Borgo di Colloredo’s annual 50,000-case production is divided into four tiers, all made from estate-grown fruit. As a student of the area’s history, Enrico Di Giulio likes to use symbols on the labels to hearken back to legends of the past. According to him, the name for his top line was chosen because Hannibal made camp at Gironia before going on to sack Rome, and these are the wines Di Giulio wants to take into battle in the international marketplace. The 2008 Gironia Biferno Bianco DOC ($19), a blend of Trebbiano, Malvasia, and Bombino Bianco, offers a beguiling black-licorice note. Left on the lees for an unusually long time, the wine is backward on release; in my most recent experiment, it showed best after being open for three days. The 2004 Gironia Biferno Rosso DOC ($25), the current version of this blend of old-vine Montepulciano and Aglianico, is sultry and earthy, with aromas of berry-patch fruit, sun-dried tomato, porcini dust, fennel, mint, and lemon zest. Classically Italian, with that zingy, mouth-puckering quality that marries so brilliantly with food, it is one of the best-selling reds by the glass at Mario Batali’s restaurants in New York City and at San Francisco’s A16.
The Nobili Vitigni line is symbolized by the ancient cross of the Maltese Templars. The outstanding 2006 Nobili Vitigni Aglianico Terre degli Osci IGT ($24), framed by a judicious percentage of barrique aging, illustrates the power and boldness of this variety and none of its austerity. The 2009 Nobili Vitigni Greco Terre degli Osci IGT ($20) is rich with wildflower and tropical notes, unlike its more petrol-scented, honeyed counterparts from neighboring Campania.
Sommeliers should consider the well-priced Classici line for by-the-glass options. The 2008 Classici Falanghina Molise DOC ($18) sends up notes of Meyer lemon, lime, tangerine, pineapple, lemongrass, jasmine, apple skins, and sage. Like the 2006 bottling, it is oak-free (other vintages feature minor percentages of barrel aging), with fresh, balancing acidity. This is a riper expression of Falanghina than in Campania, which has more sulfuric, volcanic soils compared to the clay and limestone of Molise. In addition, the Di Giulios’ vineyards are situated at 325-400 feet above sea level. According to Bloom, "Sea breezes give a salinity to the wines that may actually amp up the perception of fruit, the way salt heightens the flavors in food." Bloom says the 2009 Classici Falanghina, which he tasted at Vinitaly in April, "needed an hour to open up." The 2006 Classici Molise Rosso DOC ($16) starts out with strawberry, cherry, leather, earth, and tar notes, becoming more forceful on the palate with flavors of bitter dark chocolate and prosciutto. Although it’s 100% Montepulciano, grown on the spot where the Marquis of Aragon established his summer residence in the 17th century, that variety is not to be found on the label. When European place-name protection began, Abruzzo was grandfathered in to use Montepulciano as a grape name (Tuscany had trademarked its town of Montepulciano as a place). Since Molise split off as a state from Abruzzo in 1970, however, it is not entitled to refer to Montepulciano on its labels. Nonetheless, this is a brilliant expression of the variety, sharing the classic dark-chocolate note of the best Abruzzese versions, but with more layers of complexity.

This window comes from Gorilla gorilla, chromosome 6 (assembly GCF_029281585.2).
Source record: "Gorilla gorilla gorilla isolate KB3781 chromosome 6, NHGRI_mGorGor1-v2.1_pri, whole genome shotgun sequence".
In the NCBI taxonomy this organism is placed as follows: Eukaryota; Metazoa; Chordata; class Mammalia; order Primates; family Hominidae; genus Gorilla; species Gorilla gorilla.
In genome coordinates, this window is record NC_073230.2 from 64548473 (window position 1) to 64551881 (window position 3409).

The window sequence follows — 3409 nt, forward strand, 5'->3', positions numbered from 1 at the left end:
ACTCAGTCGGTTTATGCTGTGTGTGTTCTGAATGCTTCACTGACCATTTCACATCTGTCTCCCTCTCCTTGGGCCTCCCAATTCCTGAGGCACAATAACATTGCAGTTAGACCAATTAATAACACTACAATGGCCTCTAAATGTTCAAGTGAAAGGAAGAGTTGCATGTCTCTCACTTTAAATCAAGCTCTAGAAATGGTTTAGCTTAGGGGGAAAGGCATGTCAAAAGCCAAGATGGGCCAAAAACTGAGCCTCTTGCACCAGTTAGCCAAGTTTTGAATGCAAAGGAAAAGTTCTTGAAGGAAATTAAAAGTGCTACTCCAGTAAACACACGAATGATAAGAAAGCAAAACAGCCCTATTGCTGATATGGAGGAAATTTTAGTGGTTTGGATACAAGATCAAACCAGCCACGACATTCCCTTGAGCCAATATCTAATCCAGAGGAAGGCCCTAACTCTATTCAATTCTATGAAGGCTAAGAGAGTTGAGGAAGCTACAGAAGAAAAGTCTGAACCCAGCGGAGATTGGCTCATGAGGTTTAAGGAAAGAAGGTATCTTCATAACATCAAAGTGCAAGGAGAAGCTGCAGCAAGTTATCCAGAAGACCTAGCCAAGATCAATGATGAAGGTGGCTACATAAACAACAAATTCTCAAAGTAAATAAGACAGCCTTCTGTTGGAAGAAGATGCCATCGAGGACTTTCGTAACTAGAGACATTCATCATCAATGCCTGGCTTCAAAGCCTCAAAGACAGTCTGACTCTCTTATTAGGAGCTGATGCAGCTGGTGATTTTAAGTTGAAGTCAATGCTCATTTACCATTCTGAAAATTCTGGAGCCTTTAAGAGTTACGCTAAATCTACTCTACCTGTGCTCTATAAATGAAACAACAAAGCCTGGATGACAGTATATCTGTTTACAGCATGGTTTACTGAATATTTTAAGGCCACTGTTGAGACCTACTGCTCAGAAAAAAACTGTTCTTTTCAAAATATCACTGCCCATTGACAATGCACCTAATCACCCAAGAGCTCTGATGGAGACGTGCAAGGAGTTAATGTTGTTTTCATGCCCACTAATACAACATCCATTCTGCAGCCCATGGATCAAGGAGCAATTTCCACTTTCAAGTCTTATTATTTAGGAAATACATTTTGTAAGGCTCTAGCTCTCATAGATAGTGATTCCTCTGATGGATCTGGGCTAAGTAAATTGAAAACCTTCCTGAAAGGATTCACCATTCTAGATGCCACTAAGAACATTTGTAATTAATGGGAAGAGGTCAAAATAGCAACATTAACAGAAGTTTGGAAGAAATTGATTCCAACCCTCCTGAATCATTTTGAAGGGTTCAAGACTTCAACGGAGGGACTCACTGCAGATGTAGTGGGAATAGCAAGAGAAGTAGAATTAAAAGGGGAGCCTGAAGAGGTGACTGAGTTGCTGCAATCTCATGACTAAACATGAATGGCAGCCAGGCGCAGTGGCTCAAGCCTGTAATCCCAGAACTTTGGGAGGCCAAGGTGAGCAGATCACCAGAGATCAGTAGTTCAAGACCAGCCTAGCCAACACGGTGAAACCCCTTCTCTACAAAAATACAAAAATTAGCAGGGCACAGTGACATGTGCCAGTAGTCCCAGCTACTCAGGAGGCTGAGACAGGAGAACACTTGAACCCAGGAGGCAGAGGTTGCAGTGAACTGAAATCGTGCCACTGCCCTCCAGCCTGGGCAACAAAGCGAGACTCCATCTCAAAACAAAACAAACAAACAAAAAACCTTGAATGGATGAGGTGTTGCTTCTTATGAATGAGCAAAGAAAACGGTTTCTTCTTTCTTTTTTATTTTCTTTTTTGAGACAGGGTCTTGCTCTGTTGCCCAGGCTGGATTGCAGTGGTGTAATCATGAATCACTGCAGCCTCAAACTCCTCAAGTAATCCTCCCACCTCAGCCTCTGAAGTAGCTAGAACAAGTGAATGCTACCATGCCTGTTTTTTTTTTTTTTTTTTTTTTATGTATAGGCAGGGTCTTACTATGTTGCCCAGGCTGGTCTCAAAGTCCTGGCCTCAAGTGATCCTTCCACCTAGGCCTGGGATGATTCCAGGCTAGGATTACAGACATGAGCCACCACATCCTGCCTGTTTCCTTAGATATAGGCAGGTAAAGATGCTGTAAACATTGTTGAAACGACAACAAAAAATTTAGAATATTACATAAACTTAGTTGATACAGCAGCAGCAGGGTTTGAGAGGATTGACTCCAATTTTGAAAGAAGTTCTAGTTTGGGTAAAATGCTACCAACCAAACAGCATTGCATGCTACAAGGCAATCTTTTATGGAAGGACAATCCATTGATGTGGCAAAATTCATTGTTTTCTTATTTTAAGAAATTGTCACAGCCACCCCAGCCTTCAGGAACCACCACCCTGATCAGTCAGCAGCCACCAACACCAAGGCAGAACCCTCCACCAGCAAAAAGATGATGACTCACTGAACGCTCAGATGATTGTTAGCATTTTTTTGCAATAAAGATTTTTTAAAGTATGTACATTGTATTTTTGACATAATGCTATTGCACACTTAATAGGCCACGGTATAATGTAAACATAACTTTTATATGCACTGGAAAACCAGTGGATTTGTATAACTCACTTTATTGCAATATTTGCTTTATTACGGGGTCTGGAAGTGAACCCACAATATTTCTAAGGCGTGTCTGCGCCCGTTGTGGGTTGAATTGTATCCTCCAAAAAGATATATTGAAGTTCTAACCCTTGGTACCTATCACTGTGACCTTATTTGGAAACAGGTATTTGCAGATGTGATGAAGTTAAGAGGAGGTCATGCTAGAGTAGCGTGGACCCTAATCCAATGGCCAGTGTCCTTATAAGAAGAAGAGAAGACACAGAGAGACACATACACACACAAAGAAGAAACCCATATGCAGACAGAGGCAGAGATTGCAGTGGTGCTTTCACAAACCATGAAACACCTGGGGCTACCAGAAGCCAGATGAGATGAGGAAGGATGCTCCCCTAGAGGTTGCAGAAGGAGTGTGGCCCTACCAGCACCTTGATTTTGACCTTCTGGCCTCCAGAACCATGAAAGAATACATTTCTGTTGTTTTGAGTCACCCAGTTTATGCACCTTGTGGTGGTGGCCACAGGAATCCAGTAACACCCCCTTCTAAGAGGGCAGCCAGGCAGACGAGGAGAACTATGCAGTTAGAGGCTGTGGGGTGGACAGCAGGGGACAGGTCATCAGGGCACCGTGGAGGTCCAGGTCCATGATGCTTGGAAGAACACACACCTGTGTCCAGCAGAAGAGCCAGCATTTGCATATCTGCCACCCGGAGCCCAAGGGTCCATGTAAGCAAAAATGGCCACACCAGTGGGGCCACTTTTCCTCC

The Di Giulios have recently started working with Garganega (the grape of Soave) and Merlot. Beginning with the 2009 vintage, Enrico will add Garganega to his Biferno Bianco. As for the Merlot, he says, "after many years of experiments, it reached a good quality level, but we prefer indigenous varietals."
For Bloom, the chance encounter with Borgo di Colloredo was a fortunate one. "The Borgo di Colloredo wines have become among the best selling in the entire portfolio, largely because of how much personality and character they deliver for the price," he says. Trailblazing sommeliers should take note.